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Reliance’s Mukesh Ambani’s EV Charge Relies On Sodium


The abundance and benefits of the material have got the Indian businessman super interested

Not one to miss out on the global energy race, Reliance Industries’s Mukesh Ambani has gone ahead and invested 100 million pounds in British firm, Faradion Ltd. What’s so special, you ask? The innovative solution by Faradion will replace Lithium with Sodium in EV batteries.

Sodium, as an element, is nearly 300 times more available than Lithium; with elements such as Nickel, Cobalt and others used in battery production, available even less. It is believed that by 2030, the demand for such elements is going to increase fivefold, and battery costs are going to go higher this year.

With Sodium, Faradion has managed to extract 160-170 watt-hour per kilogram for commercial usage. This decade-old company is confident that it would soon match up to Tesla’s Model 3 levels of charge density, which is said to be around 200 watt-hour per kilogram.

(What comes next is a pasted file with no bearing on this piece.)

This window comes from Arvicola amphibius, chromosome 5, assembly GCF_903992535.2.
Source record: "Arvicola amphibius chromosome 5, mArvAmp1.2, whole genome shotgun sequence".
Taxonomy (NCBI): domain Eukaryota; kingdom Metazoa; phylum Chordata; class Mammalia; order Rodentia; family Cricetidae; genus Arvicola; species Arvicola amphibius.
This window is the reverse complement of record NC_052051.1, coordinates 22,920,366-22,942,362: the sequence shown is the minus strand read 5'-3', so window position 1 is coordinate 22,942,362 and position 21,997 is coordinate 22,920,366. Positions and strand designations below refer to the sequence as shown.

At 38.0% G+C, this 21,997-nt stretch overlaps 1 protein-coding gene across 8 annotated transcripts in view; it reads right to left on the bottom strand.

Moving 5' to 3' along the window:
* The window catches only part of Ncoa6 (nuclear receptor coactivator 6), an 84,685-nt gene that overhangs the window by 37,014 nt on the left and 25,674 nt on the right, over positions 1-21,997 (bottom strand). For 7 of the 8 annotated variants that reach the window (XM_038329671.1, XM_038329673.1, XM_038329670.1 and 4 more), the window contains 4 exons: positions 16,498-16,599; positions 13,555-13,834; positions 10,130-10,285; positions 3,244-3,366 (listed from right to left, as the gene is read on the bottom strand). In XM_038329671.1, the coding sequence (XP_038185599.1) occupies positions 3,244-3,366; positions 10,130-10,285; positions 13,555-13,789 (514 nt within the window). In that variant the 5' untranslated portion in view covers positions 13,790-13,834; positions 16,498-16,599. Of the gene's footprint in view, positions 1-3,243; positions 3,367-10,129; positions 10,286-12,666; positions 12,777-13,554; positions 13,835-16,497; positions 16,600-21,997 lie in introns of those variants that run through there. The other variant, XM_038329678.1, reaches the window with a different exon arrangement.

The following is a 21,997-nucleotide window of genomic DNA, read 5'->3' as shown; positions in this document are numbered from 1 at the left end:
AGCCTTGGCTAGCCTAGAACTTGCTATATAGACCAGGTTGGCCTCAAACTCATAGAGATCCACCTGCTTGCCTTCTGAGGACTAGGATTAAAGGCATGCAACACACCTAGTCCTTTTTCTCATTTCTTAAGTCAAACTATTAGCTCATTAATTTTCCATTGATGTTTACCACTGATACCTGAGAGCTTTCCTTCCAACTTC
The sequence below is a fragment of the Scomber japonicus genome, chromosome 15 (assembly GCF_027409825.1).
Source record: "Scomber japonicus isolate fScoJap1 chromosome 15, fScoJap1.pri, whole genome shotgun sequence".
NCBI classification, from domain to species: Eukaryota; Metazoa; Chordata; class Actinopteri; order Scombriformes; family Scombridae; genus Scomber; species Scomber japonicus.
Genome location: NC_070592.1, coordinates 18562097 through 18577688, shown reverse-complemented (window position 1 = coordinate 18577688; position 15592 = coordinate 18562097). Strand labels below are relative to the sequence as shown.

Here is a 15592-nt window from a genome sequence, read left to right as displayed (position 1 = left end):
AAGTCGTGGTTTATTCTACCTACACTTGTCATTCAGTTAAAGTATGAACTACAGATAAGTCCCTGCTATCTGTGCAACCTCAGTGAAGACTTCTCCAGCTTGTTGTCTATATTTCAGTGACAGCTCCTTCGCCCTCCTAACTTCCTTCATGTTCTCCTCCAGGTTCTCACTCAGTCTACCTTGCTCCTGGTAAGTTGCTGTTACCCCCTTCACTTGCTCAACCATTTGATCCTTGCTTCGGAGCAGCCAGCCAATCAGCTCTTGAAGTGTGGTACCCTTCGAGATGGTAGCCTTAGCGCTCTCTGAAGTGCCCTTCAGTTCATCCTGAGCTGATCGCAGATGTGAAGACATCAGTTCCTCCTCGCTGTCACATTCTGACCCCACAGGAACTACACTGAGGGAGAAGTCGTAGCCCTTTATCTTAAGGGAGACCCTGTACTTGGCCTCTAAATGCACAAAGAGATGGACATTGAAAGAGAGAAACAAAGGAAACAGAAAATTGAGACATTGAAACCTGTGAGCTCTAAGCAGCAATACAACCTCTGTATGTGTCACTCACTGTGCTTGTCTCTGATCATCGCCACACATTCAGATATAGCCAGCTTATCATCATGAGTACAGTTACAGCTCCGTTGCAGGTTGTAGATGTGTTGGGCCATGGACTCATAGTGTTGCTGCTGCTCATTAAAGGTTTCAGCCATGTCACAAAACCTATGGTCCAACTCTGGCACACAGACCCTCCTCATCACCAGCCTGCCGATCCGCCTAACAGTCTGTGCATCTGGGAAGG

What does this mean for India and the Indian EV buyer? For starters, with Ambani looking to establish a battery gigafactory in the city of Jamnagar, Gujarat, battery costs for Indian manufacturers will be significantly lowered. Currently, Japan’s Toshiba, Denso and Suzuki Motor Company are setting up a gigafactory of their own in Gujarat; but the primary focus of this facility is to provide batteries for Maruti Suzuki. When the Reliance factory does open up, the likes of Tata, Mahindra and even two-wheeler EV players like Bajaj, Ather, TVS, and soon-to-join-the-list Hero MotoCorp, will benefit from such a facility.

With battery costs being lowered, the chances of EV prices reducing becomes more apparent. This will ultimately lead to easier adoption of electrics and reducing the reliance (no pun intended) on ICE vehicles.

Lastly, it will also benefit the country, which is currently relying on importing the necessary materials to produce battery packs for EV makers.

Will this be the Jio moment for the Indian automotive industry? We certainly hope so.

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